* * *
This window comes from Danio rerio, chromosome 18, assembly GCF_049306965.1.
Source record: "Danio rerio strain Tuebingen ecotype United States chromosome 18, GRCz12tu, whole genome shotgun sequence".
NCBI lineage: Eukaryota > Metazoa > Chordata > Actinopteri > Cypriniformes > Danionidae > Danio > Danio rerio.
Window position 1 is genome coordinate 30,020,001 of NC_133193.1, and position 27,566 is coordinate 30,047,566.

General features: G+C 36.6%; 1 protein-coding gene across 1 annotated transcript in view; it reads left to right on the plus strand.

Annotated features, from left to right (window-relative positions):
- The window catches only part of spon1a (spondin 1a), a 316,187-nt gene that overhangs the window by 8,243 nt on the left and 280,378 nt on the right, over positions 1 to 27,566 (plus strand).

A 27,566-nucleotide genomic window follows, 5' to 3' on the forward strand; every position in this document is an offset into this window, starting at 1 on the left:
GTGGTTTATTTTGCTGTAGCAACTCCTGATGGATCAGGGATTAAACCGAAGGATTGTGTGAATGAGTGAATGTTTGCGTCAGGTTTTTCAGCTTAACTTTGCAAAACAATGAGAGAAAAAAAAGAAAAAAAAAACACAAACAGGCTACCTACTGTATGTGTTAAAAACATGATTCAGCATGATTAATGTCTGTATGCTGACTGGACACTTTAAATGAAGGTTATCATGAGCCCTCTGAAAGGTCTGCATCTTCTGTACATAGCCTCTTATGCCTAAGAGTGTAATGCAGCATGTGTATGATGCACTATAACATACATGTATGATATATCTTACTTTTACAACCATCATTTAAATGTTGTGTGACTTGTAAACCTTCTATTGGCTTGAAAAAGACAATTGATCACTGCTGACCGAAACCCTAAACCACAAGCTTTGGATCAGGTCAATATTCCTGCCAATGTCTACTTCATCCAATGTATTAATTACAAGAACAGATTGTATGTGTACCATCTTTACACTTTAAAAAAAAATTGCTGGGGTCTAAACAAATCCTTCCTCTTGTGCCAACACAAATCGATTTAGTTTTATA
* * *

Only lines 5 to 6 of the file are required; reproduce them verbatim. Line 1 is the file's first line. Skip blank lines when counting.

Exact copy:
General features: G+C 36.6%; 1 protein-coding gene across 1 annotated transcript in view; it reads left to right on the plus strand.

Annotated features, from left to right (window-relative positions):